Image registration, the process of finding the transformation that best maps one image to another, is an important tool in document image processing. Having properly-aligned microfilm images can help in manual and automated content extraction, zoning, and batch compression of images. An image registration algorithm is presented that quickly identifies the global affine transformation (rotation, scale, translation and/or shear) that maps one tabular document image to another, using the Fourier-Mellin Transform. Each component of the affine transform is recovered independantly from the others, dramatically reducing the parameter space of the problem, and improving upon standard Fourier-Mellin Image Registration (FMIR), which only directly separates translation from the other components. FMIR is also extended to handle shear, as well as different scale factors for each document axis. This registration method deals with all transform components in a uniform way, by working in the frequency domain. Registration is limited to foreground pixels (the document form and printed text) through the introduction of a novel, locally adaptive foreground-background segmentation algorithm, based on the median filter. The background removal algorithm is also demonstrated as a useful tool to remove ambient signal noise during correlation. Common problems with FMIR are eliminated by background removal, meaning that apodization (tapering down to zero at the edge of the image) is not needed for accurate recovery of the rotation parameter, allowing the entire image to be used for registration. An effective new optimization to the median filter is presented. Rotation and scale parameter detection is less susceptible to problems arising from the non-commutativity of rotation and "tiling" (periodicity) than for standard FMIR, because only the regions of the frequency domain directly corresponding to tabular features are used in registration. An original method is also presented for automatically obtaining blank document templates from a set of registered document images, by computing the "pointwise median" of a set of registered documents. Finally, registration is demonstrated as an effective tool for predictive image compression. The presented registration algorithm is reliable and robust, and handles a wider range of transformation types than most document image registration systems (which typically only perform deskewing).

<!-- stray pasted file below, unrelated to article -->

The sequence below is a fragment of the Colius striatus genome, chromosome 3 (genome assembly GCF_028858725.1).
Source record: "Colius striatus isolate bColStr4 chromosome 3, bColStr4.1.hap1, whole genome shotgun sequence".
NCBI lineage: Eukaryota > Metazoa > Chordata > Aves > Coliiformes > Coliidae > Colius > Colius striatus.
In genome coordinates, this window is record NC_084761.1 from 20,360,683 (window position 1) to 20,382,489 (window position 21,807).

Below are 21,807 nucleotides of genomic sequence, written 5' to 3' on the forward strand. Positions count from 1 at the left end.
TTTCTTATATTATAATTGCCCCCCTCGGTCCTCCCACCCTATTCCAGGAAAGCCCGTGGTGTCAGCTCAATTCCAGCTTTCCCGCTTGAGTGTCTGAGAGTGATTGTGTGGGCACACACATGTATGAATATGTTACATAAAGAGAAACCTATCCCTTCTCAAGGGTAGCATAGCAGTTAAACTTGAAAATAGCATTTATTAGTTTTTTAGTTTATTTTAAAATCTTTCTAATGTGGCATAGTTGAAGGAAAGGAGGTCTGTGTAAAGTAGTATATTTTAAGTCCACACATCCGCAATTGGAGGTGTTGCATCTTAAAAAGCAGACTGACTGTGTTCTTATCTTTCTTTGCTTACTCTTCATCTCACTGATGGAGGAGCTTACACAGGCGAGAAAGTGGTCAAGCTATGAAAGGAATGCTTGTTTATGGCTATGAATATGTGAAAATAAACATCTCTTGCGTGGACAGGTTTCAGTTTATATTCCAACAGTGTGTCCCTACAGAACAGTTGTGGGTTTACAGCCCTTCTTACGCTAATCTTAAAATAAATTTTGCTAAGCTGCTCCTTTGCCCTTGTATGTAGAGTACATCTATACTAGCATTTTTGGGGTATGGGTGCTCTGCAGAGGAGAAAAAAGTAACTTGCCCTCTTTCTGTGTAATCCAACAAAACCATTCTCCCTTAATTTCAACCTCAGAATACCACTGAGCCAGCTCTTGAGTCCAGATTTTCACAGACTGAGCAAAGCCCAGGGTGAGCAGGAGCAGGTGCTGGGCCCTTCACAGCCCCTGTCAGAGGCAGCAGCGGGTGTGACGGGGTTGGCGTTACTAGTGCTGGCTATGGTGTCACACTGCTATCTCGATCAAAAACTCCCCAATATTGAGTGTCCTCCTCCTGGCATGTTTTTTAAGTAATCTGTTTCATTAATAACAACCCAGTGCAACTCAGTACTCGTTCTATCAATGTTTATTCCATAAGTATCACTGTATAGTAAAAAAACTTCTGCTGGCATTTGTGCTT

College and Department

Physical and Mathematical Sciences; Computer Science



Date Submitted


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document image registration, deskewing, transformation reversal, Fourier-Mellin Transform, Fourier transform, rotation, scale, translation, shear, background removal, thresholding, locally-adaptive thresholding, image segmentation, microfilm processing, tabular document images, image processing, family history technology